Wednesday, January 14, 2015

Observations on prayer, part IV: the inmost prayer

But thou, when thou prayest, enter into thy closet, and when thou hast shut thy door, pray to thy father which is in secret; and thy Father which seeth in secret shall reward thee openly. 
—Matthew 6:6

 I think we are accustomed to the idea of prayer being a public event. It’s offered at meals; it is preached at us out of pulpits and delivered to us through flat-screen televangelists.

Yet it is categorically impossible for prayer to be public, if it should be real within us.

When Christ said pray to thy father which is in secret, He specifically indicated this intimate, private, sacred, and ultimately secret form of prayer. He wasn’t just speaking of a general action; He was speaking of an inner action. 

Enter into thy closet, He says.

This is the dark and quiet place where one keeps one’s clothes, all of the outward aspects of one’s being which one wears as one parades across the stage of life. In the closet, the clothes are hung up: ordered, and on hangers, but I am naked. I am not wearing my outward aspects, but abandoning them in the darkness of my own being.

For the soul is so firmly attached to the powers that she has to flow with them wherever they flow, because in every task they perform the soul must be present and attentive, or they could not work at all. If she is dissipated by attending to outward acts, this is bound to weaken her inward work. For at this birth God needs and must have a vacant free and unencumbered soul, containing nothing but Himself alone, and which looks to nothing and nobody but Him.

—ME, The Complete Mystical Works, Sermon 2, pages 42-43

 Shut thy door, he says.

 This is the action of shutting out outward influences. It’s common for those who teach meditation to speak about turning thought, and the need to accept it; Christ indicates that here. The door of Being needs to be shut to outward influences in order to come into a new relationship with the Lord:

And so in this way you must cast aside all your deeds and silence your faculties, if you really wish to experience this birth in you. If you would find the newborn king, you must outstrip and abandon all else that you might find.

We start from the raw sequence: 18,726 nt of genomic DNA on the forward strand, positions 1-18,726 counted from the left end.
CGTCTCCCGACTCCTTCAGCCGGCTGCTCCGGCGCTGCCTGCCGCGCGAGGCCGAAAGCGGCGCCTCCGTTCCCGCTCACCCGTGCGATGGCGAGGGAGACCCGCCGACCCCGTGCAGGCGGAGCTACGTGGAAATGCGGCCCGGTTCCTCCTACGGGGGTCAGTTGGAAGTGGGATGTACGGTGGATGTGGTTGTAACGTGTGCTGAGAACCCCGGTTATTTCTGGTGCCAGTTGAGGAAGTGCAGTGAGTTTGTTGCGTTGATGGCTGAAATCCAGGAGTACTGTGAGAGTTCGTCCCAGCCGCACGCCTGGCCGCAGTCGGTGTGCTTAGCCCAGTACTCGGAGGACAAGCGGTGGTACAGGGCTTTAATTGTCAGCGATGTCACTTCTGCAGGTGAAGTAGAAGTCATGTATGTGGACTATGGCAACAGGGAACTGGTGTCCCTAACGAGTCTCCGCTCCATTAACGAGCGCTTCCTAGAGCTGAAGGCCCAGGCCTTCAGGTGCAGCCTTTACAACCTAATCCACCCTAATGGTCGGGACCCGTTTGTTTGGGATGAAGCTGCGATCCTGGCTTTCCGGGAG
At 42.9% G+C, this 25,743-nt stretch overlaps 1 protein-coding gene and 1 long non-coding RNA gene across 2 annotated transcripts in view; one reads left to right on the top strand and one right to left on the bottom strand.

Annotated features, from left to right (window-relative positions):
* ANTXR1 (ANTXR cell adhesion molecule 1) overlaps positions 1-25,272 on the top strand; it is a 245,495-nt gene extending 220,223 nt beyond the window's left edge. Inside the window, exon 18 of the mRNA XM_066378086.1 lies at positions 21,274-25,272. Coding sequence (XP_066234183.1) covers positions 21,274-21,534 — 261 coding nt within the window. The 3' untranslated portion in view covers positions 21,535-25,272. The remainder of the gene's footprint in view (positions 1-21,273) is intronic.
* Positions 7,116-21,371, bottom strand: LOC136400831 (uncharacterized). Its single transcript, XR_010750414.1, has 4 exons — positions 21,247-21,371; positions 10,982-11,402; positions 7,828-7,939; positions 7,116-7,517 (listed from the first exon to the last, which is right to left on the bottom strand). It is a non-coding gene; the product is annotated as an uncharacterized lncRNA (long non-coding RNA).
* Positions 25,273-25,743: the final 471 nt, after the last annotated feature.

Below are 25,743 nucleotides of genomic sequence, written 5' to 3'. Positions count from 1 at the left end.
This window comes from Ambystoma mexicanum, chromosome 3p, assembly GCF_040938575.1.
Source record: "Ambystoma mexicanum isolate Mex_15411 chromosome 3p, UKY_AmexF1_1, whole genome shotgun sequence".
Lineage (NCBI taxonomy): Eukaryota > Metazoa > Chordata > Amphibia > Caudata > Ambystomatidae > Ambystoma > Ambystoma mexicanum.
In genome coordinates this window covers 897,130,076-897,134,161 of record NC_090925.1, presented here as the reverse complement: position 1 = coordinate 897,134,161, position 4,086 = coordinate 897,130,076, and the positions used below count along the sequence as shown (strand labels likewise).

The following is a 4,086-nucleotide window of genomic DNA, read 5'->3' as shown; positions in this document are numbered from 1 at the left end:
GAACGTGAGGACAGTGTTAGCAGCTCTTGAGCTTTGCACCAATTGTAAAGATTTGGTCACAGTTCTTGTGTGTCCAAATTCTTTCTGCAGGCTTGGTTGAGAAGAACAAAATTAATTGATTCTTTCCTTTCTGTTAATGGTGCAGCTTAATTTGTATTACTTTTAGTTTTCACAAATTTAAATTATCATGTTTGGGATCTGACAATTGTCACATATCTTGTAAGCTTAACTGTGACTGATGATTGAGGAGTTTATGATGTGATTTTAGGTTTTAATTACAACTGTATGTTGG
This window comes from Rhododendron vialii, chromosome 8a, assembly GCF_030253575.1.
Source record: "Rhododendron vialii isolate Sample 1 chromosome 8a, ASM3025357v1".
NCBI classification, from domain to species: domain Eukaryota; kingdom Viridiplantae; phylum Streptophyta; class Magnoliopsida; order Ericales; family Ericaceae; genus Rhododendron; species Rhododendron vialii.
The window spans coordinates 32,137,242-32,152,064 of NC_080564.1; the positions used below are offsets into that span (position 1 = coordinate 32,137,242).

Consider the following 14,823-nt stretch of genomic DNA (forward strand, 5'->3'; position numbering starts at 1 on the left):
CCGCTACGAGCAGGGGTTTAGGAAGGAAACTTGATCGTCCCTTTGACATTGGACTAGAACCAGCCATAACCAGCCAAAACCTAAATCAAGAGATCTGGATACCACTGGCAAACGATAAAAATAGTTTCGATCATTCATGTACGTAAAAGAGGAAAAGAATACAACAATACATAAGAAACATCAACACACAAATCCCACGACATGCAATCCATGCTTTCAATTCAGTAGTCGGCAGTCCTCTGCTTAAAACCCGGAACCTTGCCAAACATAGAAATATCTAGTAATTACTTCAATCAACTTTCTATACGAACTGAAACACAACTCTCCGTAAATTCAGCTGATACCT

—ME, ibid, Sermon 2, page 43

 Pray to thy father which is in secret, he says.

Ah,  This is so different than what we expect in outward life, where we pray with and in front of others, and show how we pray.

It is a kind of devotion that becomes so personal it becomes a surrender of ourselves. So much so that a taste of this makes outward prayer seem like a sin; and only one who tastes this food can know what that means.

How complete, you may ask, must this devotion be? Again, we turn to Meister Eckhart:

But if a man knows himself to be well trained in true inwardness, then let him boldly drop all outward disciplines, even those he is bound to and from which neither pope nor bishop can release him. From the vows a man has made to God none can release him, but they can be turned into something else: for every vow is a contract with God. But if a man has taken solemn vows of such things as prayer, fasting, or pilgrimage, if he then enters some order, he is released from them, for in the order he is vowed to goodness as a whole, and to God Himself. And so I say the same here: Whatever a man's vows to manifold things, by entering into true inwardness he is released from them. As long as this inwardness lasts, be it a week, a month, or a year, none of this time is lost by the monk or nun, for God, who has captured and imprisoned them, must answer for it. On returning to himself, a man should perform his vows for the time present; but as for what you may think you have neglected in the preceding time, you need not bother to make it up, for God Himself will make it up for the period during which He caused you to be idle. You should not wish to make it up by any act of creatures, for the least act of God outweighs all the works of creatures. 

—ME, ibid, Sermon 3, pages 52-53.

We shut the door to outward things so completely and thoroughly that no matter what our vows — even if they be holy ones — we are released from them, because the vows we take to life, to outward this, to creatures (all creation) are not subject to the laws of prayer and inwardness. In order to enter a perfect union with us in prayer, God allows us to give up every vow we have made, even those to God himself, in order to bond with him. No outward actions can compensate for what is needed in the inmost prayer.

 I say that this inmost prayer makes outward prayer seem like a sin, because my outwardness, as it is, contains none of God — and this is what Meister Eckhart is getting at. 

 The kingdom of heaven is like vessels made to hold water. For a vessel meant to contain water, all of the rain in the world means nothing; it is only that water which reaches the vessel and fills it that has meaning, because the purpose of the vessel is not to sit in the rain; it is to hold water.

 Thy father which seeth in secret shall reward thee openly, He says.

 It is known by now that this is inaccurately rendered, and that the word openly was added sometime in the middle ages. Although it is often suspected of being the egregious error of a monk who could not understand what possible good being rewarded in secret would be, I believe the person who added it may have meant, by the word openly, freely — that is, that one becomes open to receive the rewards of Being through the Lord, freely, that is, without restraint.

The action of the inmost prayer is to be opened without restraint, to accept an energy that has no boundaries and that does not submit to definitions.


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